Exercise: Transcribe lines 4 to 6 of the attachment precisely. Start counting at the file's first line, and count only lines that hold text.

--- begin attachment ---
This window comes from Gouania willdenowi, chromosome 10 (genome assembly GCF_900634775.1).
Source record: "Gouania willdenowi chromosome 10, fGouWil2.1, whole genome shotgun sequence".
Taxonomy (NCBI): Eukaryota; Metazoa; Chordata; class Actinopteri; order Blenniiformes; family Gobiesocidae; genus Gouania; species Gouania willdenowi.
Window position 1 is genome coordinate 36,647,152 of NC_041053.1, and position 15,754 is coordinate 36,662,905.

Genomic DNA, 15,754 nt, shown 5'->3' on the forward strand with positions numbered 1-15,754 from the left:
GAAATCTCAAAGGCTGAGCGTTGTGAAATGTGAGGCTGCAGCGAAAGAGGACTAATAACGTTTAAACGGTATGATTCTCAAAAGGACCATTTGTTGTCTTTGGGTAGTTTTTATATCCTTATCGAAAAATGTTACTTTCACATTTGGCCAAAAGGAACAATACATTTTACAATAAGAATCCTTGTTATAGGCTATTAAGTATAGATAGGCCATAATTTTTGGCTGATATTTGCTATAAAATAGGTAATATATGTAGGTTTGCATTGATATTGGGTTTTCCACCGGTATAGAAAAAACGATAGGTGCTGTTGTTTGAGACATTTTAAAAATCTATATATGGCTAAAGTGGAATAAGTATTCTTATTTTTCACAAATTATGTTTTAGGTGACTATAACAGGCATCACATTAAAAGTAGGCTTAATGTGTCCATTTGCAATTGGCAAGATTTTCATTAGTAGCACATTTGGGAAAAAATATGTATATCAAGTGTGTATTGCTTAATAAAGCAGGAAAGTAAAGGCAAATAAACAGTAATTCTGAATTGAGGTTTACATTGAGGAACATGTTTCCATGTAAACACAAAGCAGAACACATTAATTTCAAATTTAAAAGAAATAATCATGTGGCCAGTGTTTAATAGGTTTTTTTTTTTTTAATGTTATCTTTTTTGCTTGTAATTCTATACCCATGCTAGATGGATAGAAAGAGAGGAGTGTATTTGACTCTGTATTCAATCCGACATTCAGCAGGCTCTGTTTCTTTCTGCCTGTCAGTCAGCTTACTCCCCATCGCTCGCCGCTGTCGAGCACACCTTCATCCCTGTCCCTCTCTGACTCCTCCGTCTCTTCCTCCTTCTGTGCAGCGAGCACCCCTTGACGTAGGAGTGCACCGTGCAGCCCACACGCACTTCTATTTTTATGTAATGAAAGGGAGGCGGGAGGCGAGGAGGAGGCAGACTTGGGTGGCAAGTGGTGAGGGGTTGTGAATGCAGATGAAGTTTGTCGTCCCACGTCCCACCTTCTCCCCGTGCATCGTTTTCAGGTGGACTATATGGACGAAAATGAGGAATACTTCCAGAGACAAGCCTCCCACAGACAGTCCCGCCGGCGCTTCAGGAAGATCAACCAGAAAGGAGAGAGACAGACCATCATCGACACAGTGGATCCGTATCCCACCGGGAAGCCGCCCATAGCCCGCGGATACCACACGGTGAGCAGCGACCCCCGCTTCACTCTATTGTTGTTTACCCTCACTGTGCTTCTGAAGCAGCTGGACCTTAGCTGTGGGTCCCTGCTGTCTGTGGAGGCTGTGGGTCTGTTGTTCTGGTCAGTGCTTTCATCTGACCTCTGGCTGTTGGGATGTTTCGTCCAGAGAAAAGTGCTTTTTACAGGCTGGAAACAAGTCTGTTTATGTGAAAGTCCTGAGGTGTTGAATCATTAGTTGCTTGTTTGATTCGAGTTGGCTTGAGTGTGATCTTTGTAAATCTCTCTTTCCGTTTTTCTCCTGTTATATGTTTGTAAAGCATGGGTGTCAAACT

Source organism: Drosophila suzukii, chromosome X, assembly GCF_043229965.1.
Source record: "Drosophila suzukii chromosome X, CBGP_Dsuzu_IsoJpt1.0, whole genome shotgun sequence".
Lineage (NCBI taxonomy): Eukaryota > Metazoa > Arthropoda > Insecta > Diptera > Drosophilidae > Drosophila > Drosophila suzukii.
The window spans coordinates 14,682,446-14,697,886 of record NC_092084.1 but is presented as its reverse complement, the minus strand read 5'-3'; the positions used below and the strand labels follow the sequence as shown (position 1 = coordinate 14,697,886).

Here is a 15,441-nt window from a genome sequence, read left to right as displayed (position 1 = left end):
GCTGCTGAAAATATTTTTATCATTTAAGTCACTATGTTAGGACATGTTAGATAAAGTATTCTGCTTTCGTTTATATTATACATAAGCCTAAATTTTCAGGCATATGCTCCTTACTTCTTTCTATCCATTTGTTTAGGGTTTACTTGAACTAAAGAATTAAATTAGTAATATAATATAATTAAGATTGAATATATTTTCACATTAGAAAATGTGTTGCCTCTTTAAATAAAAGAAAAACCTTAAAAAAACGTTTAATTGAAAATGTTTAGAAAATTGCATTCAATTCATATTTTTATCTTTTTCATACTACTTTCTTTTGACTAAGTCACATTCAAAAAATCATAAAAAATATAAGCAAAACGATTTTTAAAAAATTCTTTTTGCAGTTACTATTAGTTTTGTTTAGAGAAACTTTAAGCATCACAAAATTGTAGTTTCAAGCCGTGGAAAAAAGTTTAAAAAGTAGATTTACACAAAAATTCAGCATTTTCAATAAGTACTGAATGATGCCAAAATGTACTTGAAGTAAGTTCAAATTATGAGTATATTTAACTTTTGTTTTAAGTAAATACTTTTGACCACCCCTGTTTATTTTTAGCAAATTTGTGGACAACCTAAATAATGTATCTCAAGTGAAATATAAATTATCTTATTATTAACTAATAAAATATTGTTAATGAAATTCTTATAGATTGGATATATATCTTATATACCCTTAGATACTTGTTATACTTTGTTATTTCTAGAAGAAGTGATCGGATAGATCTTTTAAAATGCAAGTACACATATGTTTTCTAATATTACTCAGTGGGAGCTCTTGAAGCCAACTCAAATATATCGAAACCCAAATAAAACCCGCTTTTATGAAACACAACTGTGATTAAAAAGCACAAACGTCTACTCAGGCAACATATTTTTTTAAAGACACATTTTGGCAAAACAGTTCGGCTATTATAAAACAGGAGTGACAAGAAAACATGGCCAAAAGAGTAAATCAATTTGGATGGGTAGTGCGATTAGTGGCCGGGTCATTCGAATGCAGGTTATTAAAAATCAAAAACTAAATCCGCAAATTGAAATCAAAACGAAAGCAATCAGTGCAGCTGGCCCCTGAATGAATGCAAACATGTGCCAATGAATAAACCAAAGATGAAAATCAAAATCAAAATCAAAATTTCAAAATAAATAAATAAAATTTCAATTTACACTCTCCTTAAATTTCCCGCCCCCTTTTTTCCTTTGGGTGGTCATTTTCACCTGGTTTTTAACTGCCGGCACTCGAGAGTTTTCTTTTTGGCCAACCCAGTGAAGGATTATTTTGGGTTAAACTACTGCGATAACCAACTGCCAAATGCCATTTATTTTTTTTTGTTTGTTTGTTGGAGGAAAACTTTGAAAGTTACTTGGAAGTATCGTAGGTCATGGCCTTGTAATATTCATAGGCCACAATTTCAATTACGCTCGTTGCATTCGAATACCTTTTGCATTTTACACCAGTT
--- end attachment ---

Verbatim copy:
Window position 1 is genome coordinate 36,647,152 of NC_041053.1, and position 15,754 is coordinate 36,662,905.

Genomic DNA, 15,754 nt, shown 5'->3' on the forward strand with positions numbered 1-15,754 from the left:
GAAATCTCAAAGGCTGAGCGTTGTGAAATGTGAGGCTGCAGCGAAAGAGGACTAATAACGTTTAAACGGTATGATTCTCAAAAGGACCATTTGTTGTCTTTGGGTAGTTTTTATATCCTTATCGAAAAATGTTACTTTCACATTTGGCCAAAAGGAACAATACATTTTACAATAAGAATCCTTGTTATAGGCTATTAAGTATAGATAGGCCATAATTTTTGGCTGATATTTGCTATAAAATAGGTAATATATGTAGGTTTGCATTGATATTGGGTTTTCCACCGGTATAGAAAAAACGATAGGTGCTGTTGTTTGAGACATTTTAAAAATCTATATATGGCTAAAGTGGAATAAGTATTCTTATTTTTCACAAATTATGTTTTAGGTGACTATAACAGGCATCACATTAAAAGTAGGCTTAATGTGTCCATTTGCAATTGGCAAGATTTTCATTAGTAGCACATTTGGGAAAAAATATGTATATCAAGTGTGTATTGCTTAATAAAGCAGGAAAGTAAAGGCAAATAAACAGTAATTCTGAATTGAGGTTTACATTGAGGAACATGTTTCCATGTAAACACAAAGCAGAACACATTAATTTCAAATTTAAAAGAAATAATCATGTGGCCAGTGTTTAATAGGTTTTTTTTTTTTTAATGTTATCTTTTTTGCTTGTAATTCTATACCCATGCTAGATGGATAGAAAGAGAGGAGTGTATTTGACTCTGTATTCAATCCGACATTCAGCAGGCTCTGTTTCTTTCTGCCTGTCAGTCAGCTTACTCCCCATCGCTCGCCGCTGTCGAGCACACCTTCATCCCTGTCCCTCTCTGACTCCTCCGTCTCTTCCTCCTTCTGTGCAGCGAGCACCCCTTGACGTAGGAGTGCACCGTGCAGCCCACACGCACTTCTATTTTTATGTAATGAAAGGGAGGCGGGAGGCGAGGAGGAGGCAGACTTGGGTGGCAAGTGGTGAGGGGTTGTGAATGCAGATGAAGTTTGTCGTCCCACGTCCCACCTTCTCCCCGTGCATCGTTTTCAGGTGGACTATATGGACGAAAATGAGGAATACTTCCAGAGACAAGCCTCCCACAGACAGTCCCGCCGGCGCTTCAGGAAGATCAACCAGAAAGGAGAGAGACAGACCATCATCGACACAGTGGATCCGTATCCCACCGGGAAGCCGCCCATAGCCCGCGGATACCACACGGTGAGCAGCGACCCCCGCTTCACTCTATTGTTGTTTACCCTCACTGTGCTTCTGAAGCAGCTGGACCTTAGCTGTGGGTCCCTGCTGTCTGTGGAGGCTGTGGGTCTGTTGTTCTGGTCAGTGCTTTCATCTGACCTCTGGCTGTTGGGATGTTTCGTCCAGAGAAAAGTGCTTTTTACAGGCTGGAAACAAGTCTGTTTATGTGAAAGTCCTGAGGTGTTGAATCATTAGTTGCTTGTTTGATTCGAGTTGGCTTGAGTGTGATCTTTGTAAATCTCTCTTTCCGTTTTTCTCCTGTTATATGTTTGTAAAGCATGGGTGTCAAACT